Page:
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    Literature and Other Resources on Impact Assessment for Synthetic Biology

    Websites and Online Introductions

    Synthetic Biology

    Synthetic Biology,” by Michele S. Garfinkel, Drew Endy, Gerald Epstein, and Robert M. Friedman

    The Synthetic Biology Project at the Woodrow Wilson International Center for Scholars

    CBA

    Cost-Benefit Default Principles” (pdf), by Cass R. Sunstein, Coase-Sandor Working Paper Series in Law and Economics, 2000

    Cost-Benefit Analysis for Development: A Practical Guide (pdf), by the Asian Development Bank, 2013

    Technology Policy,” at the Mercatus Center, George Mason University

    Precaution

    The Precautionary Principle: Decision-Making under Uncertainty” (pdf), European Commission

    The Precautionary Principle” (pdf), Peter Saunders

    Why the Precautionary Principle Matters,” Andrew Stirling

    Selected Annotated Bibliography

    On synthetic biology

    Presidential Commission for the Study of Bioethical Issues, New Directions: The Ethics of Synthetic Biology and Other Emerging Technologies (Washington, DC: PCSBI, 2010), — develops a set of overarching principles to guide policy, proposing “prudent vigilance” as a guiding ideal that reflects a moderate version of precaution.

    National Academies of Sciences, Engineering, and Medicine, Committee on Gene Drives Research in Non-Human Organisms: Recommendations for Responsible Conduct, Gene Drives on the Horizon: Advancing Science, Navigating Uncertainty, and Aligning Research with Public Values (Washington, D.C.: National Academies Press, 2016) —  discusses gene drive technology in detail, recommends against use of gene drives as currently understood, and proposes a set of steps for proceeding with research and moving toward eventual possible use.

    E. Kaebnick et al., “Precaution and Governance of Emerging Technologies,” Science 354 (2016): 710-11 — a commentary on the National Academies’ report Gene Drives on the Horizon, arguing that a moderate form of precaution is necessary for—and consistent with—responsible science; the authors are some of the members of and staff for the committee that wrote the report.

    International Risk Governance Council, Guidelines for the Appropriate Risk Governance of Synthetic Biology (Geneva, Switzerland: IRGC, 2010) — recommends measures for moving forward with research and use of synthetic biology.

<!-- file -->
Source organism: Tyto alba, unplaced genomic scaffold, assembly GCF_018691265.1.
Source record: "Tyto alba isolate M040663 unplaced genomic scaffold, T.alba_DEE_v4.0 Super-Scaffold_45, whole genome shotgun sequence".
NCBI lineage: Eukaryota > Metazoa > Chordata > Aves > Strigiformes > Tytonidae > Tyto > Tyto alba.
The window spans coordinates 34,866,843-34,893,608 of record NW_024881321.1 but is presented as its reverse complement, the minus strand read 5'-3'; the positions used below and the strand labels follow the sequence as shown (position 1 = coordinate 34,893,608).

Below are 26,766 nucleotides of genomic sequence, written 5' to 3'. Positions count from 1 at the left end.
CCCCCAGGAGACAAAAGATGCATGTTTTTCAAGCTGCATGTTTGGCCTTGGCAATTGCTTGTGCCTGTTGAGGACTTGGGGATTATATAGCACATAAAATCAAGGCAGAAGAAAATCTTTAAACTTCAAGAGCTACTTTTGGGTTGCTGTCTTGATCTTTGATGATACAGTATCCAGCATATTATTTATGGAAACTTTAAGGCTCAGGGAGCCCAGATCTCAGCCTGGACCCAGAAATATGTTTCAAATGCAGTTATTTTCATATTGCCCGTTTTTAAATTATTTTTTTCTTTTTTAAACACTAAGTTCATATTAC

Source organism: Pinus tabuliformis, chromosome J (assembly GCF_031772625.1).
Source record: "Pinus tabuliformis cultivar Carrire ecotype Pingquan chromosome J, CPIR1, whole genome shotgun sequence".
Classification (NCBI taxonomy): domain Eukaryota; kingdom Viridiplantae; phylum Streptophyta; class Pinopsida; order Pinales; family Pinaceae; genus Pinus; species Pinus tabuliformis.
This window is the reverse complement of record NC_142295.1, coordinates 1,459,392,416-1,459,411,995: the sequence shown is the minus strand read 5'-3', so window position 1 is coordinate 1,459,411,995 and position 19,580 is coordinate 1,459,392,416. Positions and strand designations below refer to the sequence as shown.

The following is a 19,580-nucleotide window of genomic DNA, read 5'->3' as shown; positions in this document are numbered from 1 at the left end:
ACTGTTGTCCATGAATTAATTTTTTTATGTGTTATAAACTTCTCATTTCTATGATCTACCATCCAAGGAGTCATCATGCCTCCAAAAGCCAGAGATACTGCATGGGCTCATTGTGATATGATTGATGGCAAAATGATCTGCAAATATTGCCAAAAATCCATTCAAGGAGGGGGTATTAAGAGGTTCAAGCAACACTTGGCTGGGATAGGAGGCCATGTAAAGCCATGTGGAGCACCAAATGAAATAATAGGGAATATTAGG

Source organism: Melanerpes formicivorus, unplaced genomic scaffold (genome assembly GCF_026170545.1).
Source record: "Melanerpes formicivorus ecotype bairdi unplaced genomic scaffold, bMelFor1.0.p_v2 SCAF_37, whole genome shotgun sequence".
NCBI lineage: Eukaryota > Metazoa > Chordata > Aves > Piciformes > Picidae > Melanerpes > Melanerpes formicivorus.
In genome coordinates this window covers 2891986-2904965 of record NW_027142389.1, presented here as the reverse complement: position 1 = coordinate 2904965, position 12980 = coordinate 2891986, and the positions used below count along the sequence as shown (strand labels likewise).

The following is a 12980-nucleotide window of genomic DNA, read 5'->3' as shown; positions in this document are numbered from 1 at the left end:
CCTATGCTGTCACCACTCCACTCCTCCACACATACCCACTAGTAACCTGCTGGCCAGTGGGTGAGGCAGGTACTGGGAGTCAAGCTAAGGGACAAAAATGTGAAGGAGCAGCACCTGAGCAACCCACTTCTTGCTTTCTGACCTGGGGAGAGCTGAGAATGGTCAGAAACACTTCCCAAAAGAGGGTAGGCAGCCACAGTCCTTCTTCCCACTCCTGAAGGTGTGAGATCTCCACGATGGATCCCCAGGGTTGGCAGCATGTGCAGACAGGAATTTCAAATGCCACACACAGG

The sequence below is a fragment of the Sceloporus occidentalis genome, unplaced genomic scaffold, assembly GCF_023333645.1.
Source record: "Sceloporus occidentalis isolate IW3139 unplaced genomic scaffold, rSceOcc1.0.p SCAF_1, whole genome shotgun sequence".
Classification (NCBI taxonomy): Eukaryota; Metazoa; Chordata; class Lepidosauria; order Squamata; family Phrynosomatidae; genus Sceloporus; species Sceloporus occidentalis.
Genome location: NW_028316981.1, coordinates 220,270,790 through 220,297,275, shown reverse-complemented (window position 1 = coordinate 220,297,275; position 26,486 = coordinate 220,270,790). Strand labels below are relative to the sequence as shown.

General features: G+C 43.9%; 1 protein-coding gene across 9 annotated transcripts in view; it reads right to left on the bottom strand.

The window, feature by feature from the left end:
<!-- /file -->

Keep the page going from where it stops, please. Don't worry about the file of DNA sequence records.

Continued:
“Synthetic Future: Can We Create What We Want Out of Synthetic Biology,” ed. G. E. Kaebnick, M. K. Gusmano, and T. H. Murray, Hastings Center Report 44, no. 6 (2014): S1-S48  — a set of essays on the range of ethical issues raised by synthetic biology; a lead article sets questions about costs and benefits alongside ideals of justice and the human relationship to nature and strategies for public deliberation practices that might aim for a policy consensus, and accompanying commentaries offer contrasting views.

    D. Caruso, Synthetic Biology: An Overview and Recommendations for Anticipating and Addressing Emerging Risks, http://scienceprogress.org/2008/11/synthetic-biology/ — a more cautious set of recom­mendations for synthetic biology.

    J. B. Tucker and R. A. Zilinskas, “The Promise and Perils of Synthetic Biology,” The New Atlantis 12 (2006): 25-45 — an early statement of the governance challenge of synthetic biology.

    Friends of the Earth, International Center for Technology Assessment, and ETC Group, The Principles for the Oversight of Synthetic Biology (Washington, D.C.: Friends of the Earth, 2012), WEBSITE — a statement from a group of activist organizations, arguing that the use of synthetic biology should be severely constrained by the precautionary principle.

    On cost-benefit analysis and precaution

    The selections here are roughly ordered from those that defend cost-benefit analysis and a more permissive approach to technology regulation toward those that attempt to develop and defend the idea of precaution

    A. Wildavsky, Searching for Safety (Piscataway, NJ: Transaction Publishers, 1988) — a scathing critique of precaution, arguing that precaution is internally inconsistent and leads to paralysis in policy-making.

    C. Sunstein, Laws of Fear: Beyond the Precautionary Principle (Cambridge, UK: Cambridge University Press, 2005) — argues that the precautionary principle reflects inappropriate cognitive biases and that CBA is a corrective to these biases